Oak, Ash and IvyTuesday 14th March 2000
As I've already mentioned, I was, as I saw it, threatened with financial ruin because I spoke up for the wildlife at the public enquiry into this scheme. This week the local newspaper reports that the developer has been awarded costs totalling tens of thousands of pounds, towards his expenses for the enquiry. Today the celandine in the field blooms behind a high metal-grid fence. It's a shame that in England we can't save places like this.
The berries on the ivy in the hedgerow have now ripened to purple-black.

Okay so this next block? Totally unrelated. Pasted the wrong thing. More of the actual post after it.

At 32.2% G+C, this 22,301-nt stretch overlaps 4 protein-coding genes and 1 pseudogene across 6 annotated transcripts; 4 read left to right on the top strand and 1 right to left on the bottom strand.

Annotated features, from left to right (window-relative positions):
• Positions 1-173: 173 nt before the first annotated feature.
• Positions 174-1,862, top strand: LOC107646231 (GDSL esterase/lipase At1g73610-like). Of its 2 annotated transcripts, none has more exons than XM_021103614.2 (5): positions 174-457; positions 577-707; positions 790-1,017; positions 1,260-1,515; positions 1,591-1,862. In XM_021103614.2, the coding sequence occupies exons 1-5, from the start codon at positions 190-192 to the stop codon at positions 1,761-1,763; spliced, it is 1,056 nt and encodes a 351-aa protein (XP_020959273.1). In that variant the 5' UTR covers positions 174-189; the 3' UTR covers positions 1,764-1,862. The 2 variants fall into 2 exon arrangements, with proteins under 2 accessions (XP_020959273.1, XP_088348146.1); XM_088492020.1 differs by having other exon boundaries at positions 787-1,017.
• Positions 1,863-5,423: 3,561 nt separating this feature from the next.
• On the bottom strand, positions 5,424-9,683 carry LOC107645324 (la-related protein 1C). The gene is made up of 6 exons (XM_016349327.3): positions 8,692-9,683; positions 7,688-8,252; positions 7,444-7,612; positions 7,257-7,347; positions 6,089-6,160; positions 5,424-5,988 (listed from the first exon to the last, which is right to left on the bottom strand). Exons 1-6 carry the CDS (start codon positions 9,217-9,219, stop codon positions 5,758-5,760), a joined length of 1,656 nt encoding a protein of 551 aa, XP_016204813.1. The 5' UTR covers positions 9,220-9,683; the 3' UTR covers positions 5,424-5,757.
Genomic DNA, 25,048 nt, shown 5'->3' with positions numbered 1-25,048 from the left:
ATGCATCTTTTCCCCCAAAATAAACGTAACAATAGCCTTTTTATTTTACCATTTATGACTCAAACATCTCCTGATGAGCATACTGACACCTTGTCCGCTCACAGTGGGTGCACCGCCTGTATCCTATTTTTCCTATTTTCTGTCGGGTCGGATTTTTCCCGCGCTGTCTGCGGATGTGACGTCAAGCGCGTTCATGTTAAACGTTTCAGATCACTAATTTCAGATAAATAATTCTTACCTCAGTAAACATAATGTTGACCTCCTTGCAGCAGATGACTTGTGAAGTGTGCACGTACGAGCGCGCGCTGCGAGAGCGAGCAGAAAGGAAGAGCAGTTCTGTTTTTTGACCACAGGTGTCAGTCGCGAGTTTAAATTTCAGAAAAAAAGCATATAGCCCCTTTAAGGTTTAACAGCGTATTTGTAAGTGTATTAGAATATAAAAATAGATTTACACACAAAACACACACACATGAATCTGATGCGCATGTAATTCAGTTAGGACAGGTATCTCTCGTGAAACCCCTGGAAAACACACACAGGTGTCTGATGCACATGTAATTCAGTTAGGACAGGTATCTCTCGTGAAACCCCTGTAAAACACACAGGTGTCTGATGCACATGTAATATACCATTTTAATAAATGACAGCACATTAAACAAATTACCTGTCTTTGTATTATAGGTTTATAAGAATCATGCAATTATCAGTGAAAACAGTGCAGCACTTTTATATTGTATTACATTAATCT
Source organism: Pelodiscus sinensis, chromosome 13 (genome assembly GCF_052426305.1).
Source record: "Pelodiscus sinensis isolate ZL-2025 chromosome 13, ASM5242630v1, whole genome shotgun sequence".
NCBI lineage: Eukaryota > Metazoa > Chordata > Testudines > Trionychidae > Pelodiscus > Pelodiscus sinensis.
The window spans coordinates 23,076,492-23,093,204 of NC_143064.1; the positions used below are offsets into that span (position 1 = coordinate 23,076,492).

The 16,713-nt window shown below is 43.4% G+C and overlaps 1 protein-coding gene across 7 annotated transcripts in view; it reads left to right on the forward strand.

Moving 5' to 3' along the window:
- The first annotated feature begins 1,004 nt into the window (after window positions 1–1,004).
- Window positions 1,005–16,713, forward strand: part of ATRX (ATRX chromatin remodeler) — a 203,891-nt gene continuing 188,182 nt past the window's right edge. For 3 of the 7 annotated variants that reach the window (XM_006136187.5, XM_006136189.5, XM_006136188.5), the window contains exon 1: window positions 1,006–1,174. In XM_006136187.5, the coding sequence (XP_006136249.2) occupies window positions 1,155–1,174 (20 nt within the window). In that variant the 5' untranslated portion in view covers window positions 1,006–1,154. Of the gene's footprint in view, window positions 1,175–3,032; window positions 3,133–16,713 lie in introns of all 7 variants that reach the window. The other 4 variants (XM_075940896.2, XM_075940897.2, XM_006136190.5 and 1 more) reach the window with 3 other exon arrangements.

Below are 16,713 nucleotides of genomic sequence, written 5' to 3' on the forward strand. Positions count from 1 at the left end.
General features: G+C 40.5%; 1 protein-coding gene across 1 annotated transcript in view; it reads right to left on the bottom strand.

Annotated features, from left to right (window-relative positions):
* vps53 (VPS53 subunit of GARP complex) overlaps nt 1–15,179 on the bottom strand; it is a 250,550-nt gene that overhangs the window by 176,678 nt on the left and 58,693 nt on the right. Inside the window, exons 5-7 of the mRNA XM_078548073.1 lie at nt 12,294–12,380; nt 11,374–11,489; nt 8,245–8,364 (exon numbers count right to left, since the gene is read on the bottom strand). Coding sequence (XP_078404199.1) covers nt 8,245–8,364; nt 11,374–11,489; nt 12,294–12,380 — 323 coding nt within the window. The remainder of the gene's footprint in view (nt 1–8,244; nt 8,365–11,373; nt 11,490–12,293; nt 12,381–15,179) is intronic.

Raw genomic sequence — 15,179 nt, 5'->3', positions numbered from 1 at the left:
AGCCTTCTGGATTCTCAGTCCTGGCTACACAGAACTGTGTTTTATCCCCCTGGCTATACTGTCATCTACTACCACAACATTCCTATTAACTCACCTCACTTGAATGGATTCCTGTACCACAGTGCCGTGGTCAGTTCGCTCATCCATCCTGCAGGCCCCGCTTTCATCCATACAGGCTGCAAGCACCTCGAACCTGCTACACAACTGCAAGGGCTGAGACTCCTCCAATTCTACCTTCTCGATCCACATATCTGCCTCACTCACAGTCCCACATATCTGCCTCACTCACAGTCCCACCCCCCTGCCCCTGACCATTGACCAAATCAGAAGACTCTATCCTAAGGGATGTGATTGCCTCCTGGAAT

A Lapwing displays, diving and calling - its 'pew-it!' cry - over the rushy field. It's good to hear its call again. They were regular here years ago; perhaps a succession of dry summers dried out the field, making it difficult to find them to find the larvae and worms they feed on. Last year there was standing water on the field in every month of the year, and I don't think I'd seen that happen for the previous, say, ten years.
For a moment, I think a flock of twenty birds is coming towards us with a bobbing flight. Then I realise that a sudden gust has dislodged the old dry leaves of an oak sapling.